On June 2, 2014, the day when Telangana was officially formed, KCR announced that there were 1.07 lakh vacancies in the government sector. “However, in his tenure, only some 15 persons got government jobs,” Ratnakar Rao says.
The TRS government has always preferred contract and outsourcing jobs to regular recruitment. “KCR has redrawn the map of Telangana by transforming 10 districts into 31 districts, but no new job has been created in any of the departments. While there are 400 model schools, none of the employees is recruited on a regular basis by this regime,” says Ratnakar Rao, adding that almost all the computer operators in government departments work through outsourcing.
Forgotten Migrant Workers
Lakhs of workers migrate to Telangana from states such as Bihar, Chhattisgarh, Jharkhand, Odisha and several other states in sectors such as brick-making, construction, health and so on. Despite laws on protection of their rights, the TRS has neglected these sections. “Company owners prefer migrant workers as most of them are not unionised and do not demand their rights. The government, which should ensure their safety, has outrightly forgotten them, perhaps because they do not cast their votes here,” says Ratnakar Rao.
Elaborating on the plight of migrant workers, Gudavarthy says, “Today Telangana has workers from Jharkhand working in less-than-humane conditions. It is a tragedy that the state is contractualising local workers and employing migrants for further exploitation.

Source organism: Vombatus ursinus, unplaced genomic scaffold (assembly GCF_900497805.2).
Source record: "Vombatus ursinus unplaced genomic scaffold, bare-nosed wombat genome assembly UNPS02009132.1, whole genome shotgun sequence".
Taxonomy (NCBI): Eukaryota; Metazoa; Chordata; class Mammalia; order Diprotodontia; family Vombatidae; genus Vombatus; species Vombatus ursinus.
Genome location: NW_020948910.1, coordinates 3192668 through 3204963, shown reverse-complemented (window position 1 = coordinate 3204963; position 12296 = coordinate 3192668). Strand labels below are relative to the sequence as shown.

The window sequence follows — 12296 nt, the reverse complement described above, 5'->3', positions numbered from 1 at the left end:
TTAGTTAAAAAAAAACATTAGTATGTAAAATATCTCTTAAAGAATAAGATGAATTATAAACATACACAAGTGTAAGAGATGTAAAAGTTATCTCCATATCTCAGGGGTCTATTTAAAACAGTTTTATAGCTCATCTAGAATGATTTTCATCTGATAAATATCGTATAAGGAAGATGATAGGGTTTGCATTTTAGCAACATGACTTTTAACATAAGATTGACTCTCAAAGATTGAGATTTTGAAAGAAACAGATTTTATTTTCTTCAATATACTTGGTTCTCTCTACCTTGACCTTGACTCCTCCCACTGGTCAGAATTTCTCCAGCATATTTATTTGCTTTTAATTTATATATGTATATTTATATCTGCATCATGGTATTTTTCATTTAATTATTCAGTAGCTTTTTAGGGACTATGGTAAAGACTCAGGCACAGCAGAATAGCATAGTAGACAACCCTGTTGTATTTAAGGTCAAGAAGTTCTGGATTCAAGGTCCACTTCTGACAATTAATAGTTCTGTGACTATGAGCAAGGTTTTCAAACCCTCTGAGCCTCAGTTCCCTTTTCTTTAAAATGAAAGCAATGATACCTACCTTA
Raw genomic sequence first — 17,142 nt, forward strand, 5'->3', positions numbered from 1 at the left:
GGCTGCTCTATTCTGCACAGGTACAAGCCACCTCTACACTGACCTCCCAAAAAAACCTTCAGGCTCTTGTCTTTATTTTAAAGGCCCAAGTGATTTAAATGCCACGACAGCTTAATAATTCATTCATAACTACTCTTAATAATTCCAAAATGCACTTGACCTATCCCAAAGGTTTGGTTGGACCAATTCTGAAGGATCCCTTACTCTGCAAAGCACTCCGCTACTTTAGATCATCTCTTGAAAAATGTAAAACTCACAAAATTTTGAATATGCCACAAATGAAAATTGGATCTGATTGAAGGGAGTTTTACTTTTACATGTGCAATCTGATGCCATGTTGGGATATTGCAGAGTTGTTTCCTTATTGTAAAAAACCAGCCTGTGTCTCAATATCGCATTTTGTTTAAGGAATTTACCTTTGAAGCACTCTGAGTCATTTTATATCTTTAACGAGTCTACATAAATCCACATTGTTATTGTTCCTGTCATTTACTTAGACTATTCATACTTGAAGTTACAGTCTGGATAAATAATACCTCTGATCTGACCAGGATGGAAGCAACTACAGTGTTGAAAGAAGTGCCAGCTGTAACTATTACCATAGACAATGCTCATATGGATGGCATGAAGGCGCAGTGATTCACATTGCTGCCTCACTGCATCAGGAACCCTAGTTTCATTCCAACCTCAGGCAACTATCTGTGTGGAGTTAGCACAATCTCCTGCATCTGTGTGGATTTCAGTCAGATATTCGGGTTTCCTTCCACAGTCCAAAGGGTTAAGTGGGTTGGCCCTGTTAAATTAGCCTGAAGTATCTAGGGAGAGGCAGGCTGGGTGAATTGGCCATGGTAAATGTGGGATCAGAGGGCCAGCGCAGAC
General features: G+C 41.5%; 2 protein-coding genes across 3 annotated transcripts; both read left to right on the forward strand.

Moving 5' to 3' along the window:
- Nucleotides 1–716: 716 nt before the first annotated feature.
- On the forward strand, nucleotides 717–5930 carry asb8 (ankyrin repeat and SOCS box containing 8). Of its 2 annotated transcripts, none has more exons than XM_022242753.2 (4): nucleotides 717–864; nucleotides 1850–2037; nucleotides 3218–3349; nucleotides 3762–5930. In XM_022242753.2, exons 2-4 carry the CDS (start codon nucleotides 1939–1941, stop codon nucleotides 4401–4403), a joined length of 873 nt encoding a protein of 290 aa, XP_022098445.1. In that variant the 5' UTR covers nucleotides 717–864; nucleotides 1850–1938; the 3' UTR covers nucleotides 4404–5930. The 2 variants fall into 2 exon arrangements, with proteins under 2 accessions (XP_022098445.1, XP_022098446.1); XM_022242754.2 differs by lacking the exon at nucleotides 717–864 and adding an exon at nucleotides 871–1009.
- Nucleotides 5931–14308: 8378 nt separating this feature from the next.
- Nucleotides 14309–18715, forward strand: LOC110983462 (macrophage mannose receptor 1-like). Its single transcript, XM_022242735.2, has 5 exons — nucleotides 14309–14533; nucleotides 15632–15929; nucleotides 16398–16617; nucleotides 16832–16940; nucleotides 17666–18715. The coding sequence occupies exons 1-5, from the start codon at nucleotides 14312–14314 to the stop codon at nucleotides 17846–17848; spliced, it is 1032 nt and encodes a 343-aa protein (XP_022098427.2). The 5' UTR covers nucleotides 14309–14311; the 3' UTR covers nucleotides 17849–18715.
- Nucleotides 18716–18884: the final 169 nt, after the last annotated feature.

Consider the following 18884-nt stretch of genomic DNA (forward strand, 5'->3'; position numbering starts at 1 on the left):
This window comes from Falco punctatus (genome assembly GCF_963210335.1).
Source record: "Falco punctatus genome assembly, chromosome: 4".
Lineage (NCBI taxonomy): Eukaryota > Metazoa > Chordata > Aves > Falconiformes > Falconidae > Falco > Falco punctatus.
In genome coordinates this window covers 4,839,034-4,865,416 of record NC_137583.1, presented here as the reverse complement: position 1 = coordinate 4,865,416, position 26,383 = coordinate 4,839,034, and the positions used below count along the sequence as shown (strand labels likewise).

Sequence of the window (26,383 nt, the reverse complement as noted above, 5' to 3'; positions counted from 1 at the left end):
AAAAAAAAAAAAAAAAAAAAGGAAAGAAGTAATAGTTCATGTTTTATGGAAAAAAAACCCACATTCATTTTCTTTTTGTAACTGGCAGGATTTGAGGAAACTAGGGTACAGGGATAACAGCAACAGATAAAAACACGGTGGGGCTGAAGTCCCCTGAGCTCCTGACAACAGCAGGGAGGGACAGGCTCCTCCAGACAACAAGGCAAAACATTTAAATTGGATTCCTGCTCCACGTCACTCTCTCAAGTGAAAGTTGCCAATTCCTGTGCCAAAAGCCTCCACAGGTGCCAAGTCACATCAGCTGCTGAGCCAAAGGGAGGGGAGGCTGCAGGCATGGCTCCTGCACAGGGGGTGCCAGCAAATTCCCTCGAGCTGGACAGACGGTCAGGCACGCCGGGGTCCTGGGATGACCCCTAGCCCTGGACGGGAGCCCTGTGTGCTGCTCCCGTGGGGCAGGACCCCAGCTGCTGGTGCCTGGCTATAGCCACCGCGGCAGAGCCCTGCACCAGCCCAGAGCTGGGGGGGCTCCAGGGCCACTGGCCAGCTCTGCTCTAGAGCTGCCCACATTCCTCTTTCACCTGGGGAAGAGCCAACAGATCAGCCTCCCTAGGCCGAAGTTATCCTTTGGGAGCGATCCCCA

In the absence of any other narrative other than that of converting regional spaces as hubs of global investment, “regional parties like the TRS hardly reflect the interests of the workers and continue to represent the interests of global capital. The corporate model of jobless growth has resulted in no new or significant employment opportunities leading to unrest among students and youth who are, in fact, the prime opposition to the TRS today in Telangana,” he adds.
There is a popular saying in the Telugu language: ‘Telangana Udyamala Gadda’, translated as ‘Telangana is a land of movements’. In fact, the formation of Telangana state is a result of people’s movements and large sections of industrial workers participated in the movement, certainly hoping to claim their rights in the new state. But, in the last four years, workers in the state, like elsewhere in the country, have led numerous struggles for basic rights, such as the proper implementation of labour laws, social security and better future for their families.
In simple words, workers are still struggling for equal pay for equal work, especially women worker’s struggle for maternity leave, is evident in every corner of Telangana.